MICRO MONDAYS: Our favourite microbrand releases of the year (Pt II) MICRO MONDAYS: Our favourite microbrand releases of the year (Pt II)

MICRO MONDAYS: Our favourite microbrand releases of the year (Pt II)


In March 2020, Time+Tide started our weekly Micro Mondays report that was dedicated to celebrating the creativity, ingenuity and excitement growing in the independent and microbrand space. We started it because what microbrands offer the watch buyer is something refreshingly different. Not only do they regularly deliver extraordinary value for money, they can also provide a personal dimension, too. When it comes to buying a watch from a microbrand, you’re not dealing with some huge and faceless corporation, but can often find yourself entering into a direct exchange with the brand founder themselves. In addition, the fact that microbrands tend to make watches in much smaller runs can also imbue them with a special rarity value. The surge of interest in microbrands of late also points to the growing awareness among the watch community as enthusiasts look beyond the A-list brand names to judge a watch on its own value. A watch made by a small, independent brand does not purport to be a mainstream status symbol to broadcast the size of your bank balance. But that quiet discretion and “in-the-know” appeal may also suit a cluey consumer who prefers not to follow the herd. Last week, we brought you the first part of our favourite microbrand releases of the year. Here is part two….


At the flick of a cap Kristian Haagen proves his Scandinavian mettle, and the value of his years in the watch media business. Teaming up with the young Danish design team of About Vintage, the 1970 is an ode to the early ‘70s, and the magic of green and gold within a compact tool watch case. On its thick, woven NATO strap, the 1970 has got what it takes to be one of the best entry tickets to the hard-fought GMT game. Read more


Some microbrands offer a particular charm and purity of focus. Ming does exactly that with their brilliant design, proving that minimalism is a lot more than paring down well-known horological traits. Teaming up with the master of collabs, William Massena and his LAB, the honey-coloured delight of the revised 17.09 proves just how much can be achieved without a single touch of homage. This is futurism with a clean and rich dial. Read more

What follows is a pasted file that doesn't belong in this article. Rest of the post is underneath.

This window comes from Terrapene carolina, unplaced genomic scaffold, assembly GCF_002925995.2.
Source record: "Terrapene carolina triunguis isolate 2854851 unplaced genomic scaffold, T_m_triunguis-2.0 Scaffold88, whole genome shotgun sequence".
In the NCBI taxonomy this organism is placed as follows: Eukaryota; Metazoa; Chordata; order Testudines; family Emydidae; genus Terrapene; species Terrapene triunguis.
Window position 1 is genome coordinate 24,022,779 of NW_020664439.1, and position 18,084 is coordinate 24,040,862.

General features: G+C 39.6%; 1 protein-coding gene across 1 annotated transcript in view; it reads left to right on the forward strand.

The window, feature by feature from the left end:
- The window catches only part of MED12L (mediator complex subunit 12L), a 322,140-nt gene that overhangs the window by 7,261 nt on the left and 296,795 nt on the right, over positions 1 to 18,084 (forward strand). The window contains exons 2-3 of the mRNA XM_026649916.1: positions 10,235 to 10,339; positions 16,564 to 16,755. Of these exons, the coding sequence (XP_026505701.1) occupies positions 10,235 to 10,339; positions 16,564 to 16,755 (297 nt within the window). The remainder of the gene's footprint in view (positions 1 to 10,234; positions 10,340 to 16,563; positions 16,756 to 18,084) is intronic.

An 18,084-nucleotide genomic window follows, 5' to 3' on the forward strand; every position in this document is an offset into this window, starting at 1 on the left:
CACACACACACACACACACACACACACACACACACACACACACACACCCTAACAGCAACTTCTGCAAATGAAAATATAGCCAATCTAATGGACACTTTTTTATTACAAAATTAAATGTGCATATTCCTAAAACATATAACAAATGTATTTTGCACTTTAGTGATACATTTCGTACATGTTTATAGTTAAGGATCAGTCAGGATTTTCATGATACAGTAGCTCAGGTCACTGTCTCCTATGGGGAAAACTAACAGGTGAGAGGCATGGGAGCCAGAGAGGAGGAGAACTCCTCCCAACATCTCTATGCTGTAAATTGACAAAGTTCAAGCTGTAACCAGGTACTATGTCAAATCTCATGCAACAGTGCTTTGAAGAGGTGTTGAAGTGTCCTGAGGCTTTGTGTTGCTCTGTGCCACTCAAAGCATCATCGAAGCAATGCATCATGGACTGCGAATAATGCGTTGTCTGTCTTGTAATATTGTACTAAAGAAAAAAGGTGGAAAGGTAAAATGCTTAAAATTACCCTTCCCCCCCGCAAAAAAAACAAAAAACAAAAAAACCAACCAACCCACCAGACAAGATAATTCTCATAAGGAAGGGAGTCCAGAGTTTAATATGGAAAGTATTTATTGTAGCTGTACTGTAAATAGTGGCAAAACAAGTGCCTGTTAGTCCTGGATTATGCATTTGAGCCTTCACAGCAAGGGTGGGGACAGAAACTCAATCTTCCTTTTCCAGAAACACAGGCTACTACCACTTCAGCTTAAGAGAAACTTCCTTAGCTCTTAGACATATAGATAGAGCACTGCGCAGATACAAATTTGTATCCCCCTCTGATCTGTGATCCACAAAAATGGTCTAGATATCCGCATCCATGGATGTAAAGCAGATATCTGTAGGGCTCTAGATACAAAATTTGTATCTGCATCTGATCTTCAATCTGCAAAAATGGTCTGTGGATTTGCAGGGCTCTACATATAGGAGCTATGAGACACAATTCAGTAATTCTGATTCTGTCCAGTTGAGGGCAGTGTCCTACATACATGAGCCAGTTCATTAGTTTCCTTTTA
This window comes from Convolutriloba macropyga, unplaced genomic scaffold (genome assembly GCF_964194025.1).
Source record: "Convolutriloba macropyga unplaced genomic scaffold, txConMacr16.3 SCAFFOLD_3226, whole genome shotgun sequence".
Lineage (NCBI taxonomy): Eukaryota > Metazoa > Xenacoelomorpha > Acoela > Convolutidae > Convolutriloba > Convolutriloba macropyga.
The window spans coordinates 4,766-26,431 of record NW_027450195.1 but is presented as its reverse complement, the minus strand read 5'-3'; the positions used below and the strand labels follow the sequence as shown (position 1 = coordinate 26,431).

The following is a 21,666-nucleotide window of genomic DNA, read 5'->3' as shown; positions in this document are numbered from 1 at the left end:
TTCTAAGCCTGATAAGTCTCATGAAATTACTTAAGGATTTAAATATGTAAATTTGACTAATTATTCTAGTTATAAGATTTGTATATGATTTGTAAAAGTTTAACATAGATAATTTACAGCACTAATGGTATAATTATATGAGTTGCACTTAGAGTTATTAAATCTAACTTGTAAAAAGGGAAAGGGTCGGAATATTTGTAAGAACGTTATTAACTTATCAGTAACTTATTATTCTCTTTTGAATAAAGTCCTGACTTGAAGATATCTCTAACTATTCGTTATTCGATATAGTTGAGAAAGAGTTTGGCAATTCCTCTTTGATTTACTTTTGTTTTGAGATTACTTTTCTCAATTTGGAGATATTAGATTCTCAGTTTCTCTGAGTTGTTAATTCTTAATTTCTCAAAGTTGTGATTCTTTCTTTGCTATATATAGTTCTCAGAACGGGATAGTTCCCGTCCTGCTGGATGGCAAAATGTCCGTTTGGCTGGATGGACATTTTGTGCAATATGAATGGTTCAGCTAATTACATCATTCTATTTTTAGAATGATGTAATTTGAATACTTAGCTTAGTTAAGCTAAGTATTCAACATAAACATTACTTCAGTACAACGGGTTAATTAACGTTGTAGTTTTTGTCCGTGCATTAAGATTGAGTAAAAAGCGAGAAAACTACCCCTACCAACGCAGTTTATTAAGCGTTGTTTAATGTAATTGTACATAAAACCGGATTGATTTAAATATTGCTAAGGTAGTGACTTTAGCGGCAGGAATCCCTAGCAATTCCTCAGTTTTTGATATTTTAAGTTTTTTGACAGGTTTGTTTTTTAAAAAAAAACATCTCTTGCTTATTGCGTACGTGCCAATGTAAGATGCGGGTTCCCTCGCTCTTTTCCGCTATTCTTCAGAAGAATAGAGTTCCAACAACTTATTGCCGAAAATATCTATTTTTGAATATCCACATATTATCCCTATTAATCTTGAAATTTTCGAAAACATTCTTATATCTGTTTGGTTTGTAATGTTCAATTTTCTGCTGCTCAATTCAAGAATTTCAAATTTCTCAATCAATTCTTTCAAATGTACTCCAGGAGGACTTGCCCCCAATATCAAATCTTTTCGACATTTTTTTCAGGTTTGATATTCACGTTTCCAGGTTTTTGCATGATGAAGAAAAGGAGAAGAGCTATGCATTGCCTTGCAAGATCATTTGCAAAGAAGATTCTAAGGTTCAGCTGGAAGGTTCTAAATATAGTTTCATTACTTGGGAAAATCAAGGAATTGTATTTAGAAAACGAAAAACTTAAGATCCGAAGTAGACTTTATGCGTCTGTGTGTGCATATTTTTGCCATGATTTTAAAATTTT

Serica follows their own path of steel minimalism with a style that is refreshingly uncategorisable. That they’ve only got three releases to their name, yet are still instantly recognisable without visible logos on their dials, is proof of their focus. The 5303 offers a quirky take on a pure ’60s dive tool with a delicious twist to the lugs. Read more


Furlan Marri are the Kickstarter success of 2021. Andrea Furlan and his partner Hamad Al Marri prove the value of curated details and a savvy sense of mid-century panache. The five 38mm references are powered by the Seiko VK-94 calibre and offer plenty of seductive elegance to punch leagues above the accessible price. Read more



This is proper daydream fodder. The Zero West transports you to the cockpit of a fighter jet offering a welcome dose of cosplay for the wrist. With its tough 44mm case in a choice of black or polished steel, the instrument cues make for super legibility while the gold crown is a delight. Read more


Available in a host of colours, this tool watch offers big value for less than $400. As a bona fide 300m diver’s tool, the 42mm Torpedo has got large, applied indices with swathes of lume for those night dives (let’s just pretend shall we), while its bold case design and bevelled lugs speak a more refined language than its price dares to suggest. Read more